Some of the stories pay homage to other writers and if you are queasy when it comes to reading graphic details, consider yourself forewarned. I found the first story "Autopsy Room Four" to be particularly hard going but stuck it out - and I'm glad I did. Its genesis was an episode of Alfred Hitchcock Presents, something I'd never have known if King hadn't pointed it out. Once he did, I actually remembered the particular episode with Joseph Cotten and- like King - agree that it was one of the spookiest Hitchcock episodes out there.
I adore Stephen King but I had a very hard time enjoying some of the stories in this book. there were a couple of good old King, shiver in your shoes stories but I don't think that you should pay a lot for this book just to get a couple of good stories out of it.
King is at his best with these stories, some short and sweet (?) Some longer, more evolved and creepier for sure. I always think that short stories, or novellas are a good way to introduce yourself to any author, if they are available. And this collection is a good way to get started on Stephen King.
If you don't already know, Stephen King is very verbose. While that's awesome if you like the story he's telling, it's not so awesome if you find it boring (I'm looking at you Bag of Bones and Gerald's Game). That said, Stephen King is a master storyteller. If you are not drawn into one of his books in the first few chapters, move onto a different one. He has many absolutely fantastic novels. As for this one, some stories are great and some are mediocre, but the best part is that they are all short so there are no long drawn-out boring scenes. By the time you realize that you don't really like a story it's almost over.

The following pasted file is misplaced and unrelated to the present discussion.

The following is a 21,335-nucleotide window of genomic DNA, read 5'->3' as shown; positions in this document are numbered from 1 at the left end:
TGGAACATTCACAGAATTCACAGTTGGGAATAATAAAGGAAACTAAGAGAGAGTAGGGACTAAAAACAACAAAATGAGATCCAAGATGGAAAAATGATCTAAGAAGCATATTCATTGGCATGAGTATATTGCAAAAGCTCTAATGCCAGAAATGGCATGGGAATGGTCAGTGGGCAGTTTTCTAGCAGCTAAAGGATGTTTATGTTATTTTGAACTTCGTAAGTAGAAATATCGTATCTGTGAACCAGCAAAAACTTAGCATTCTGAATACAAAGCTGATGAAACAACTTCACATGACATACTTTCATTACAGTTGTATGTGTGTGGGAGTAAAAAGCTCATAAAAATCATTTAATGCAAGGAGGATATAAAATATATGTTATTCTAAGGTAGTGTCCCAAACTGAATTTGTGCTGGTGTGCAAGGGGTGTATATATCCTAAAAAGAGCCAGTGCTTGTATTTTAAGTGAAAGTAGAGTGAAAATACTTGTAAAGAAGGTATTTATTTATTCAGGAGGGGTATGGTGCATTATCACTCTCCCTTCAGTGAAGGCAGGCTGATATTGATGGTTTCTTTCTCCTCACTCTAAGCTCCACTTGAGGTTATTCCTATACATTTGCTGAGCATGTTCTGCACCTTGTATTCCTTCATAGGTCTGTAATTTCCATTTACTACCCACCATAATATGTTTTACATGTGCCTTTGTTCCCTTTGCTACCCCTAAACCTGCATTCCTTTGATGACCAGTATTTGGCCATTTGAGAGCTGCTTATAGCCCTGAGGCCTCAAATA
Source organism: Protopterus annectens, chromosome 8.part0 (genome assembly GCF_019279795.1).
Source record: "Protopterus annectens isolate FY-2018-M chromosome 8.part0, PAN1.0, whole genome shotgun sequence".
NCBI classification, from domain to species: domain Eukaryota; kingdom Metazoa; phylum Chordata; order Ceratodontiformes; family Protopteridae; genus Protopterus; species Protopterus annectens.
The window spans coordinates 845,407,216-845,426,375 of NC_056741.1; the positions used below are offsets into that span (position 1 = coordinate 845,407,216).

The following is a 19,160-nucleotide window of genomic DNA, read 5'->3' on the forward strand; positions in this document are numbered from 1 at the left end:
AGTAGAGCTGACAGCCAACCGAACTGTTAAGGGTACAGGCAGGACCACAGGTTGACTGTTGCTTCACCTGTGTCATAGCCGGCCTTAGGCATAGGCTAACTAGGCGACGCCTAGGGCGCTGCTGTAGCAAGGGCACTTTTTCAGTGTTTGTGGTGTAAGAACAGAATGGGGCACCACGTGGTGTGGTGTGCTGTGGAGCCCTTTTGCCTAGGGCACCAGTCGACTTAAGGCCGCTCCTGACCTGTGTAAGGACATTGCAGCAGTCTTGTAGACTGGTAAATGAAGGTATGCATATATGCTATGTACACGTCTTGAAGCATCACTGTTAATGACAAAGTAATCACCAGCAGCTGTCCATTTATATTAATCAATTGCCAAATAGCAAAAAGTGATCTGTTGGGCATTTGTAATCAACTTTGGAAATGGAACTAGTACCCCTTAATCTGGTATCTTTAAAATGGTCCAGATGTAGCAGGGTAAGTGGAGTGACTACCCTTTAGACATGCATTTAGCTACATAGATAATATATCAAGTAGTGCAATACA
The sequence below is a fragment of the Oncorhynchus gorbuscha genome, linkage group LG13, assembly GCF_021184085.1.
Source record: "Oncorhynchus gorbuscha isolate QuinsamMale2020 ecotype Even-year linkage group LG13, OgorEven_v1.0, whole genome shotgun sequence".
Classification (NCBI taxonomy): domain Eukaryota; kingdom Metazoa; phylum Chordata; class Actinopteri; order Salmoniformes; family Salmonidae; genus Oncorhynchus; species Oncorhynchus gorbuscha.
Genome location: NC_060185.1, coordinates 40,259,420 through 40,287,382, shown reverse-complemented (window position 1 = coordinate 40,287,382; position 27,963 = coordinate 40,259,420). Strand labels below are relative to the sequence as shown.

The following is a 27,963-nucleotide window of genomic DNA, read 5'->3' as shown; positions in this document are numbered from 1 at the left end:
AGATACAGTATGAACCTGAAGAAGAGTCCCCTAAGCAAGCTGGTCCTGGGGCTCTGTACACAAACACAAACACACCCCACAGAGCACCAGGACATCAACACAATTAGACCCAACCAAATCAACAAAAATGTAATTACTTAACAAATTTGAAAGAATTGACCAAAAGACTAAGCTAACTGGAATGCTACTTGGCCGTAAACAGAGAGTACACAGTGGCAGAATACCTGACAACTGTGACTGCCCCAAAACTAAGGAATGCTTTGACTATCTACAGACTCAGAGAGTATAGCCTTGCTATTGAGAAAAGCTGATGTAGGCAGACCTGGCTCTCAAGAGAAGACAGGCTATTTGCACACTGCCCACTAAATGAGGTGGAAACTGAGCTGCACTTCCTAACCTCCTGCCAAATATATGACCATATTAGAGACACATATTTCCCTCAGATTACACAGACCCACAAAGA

Edit Review: Enter a nightmarish mindscape of relenting horror and shocking revelations that could come only from the imagination of the greatest storyteller of our time.
Stephen King's #1 Bestselling Story Collection...Everything's Eventual Features the tale "1408," now a Dimension Films Motion Picture, starring John Cusack and Samuel L. Jackson.
Also, inside is the blockbuster eBook "Riding the Bullet," the original audio story "In the Deathroom," plus eleven more boudary-pushing fiction masterworks that will keep you away until daybreak.
"USA Today.... Brilliant Creepy." "The New York Times...Unpredictable." "The Washington Post...Well-Crafted, Nuanced Stories."
Introduction: Practicing the (Almost) Lost Art
Tale 1: Autopsy Room Four
Tale 2: The Man in the Black Suit
Tale 3: All That You Love Will Be Carried Away
Tale 4: The Death of Jack Hamilton
Tale 5: In the Deathroom
Tale 6: The Little Sisters of Eluria
Tale 7: Everything's Eventual
Tale 8: L.T.'s Theory of Pets
Tale 9: The Road Virus Heads North
Tale 10: Lunch at the Gothom Cafe
Tale 11: That Feeling, You Can Only Say what It Is in French
Tale 12: 1408
Tale 13: Riding the Bullet
Tale 14: Luckey Quarter
STEPHEN KING is the author of moare than fifty worldwide bestsellers. Among his recent are "Lisey's Story, The Dark Tower Novels, Cell, From a Buick 8, Everything's Evenual, Hearts in Atlantis, The Girl Who Loved Tom Gordon, Bag of Bones" and his acclaimed nonfiction book, On writing. He is the recipient of the 2003 National Book Foundation Medel for Distinguished Contribution to American Letters. He lives in Bangor, Maine with his wife, novelist Tabitha King.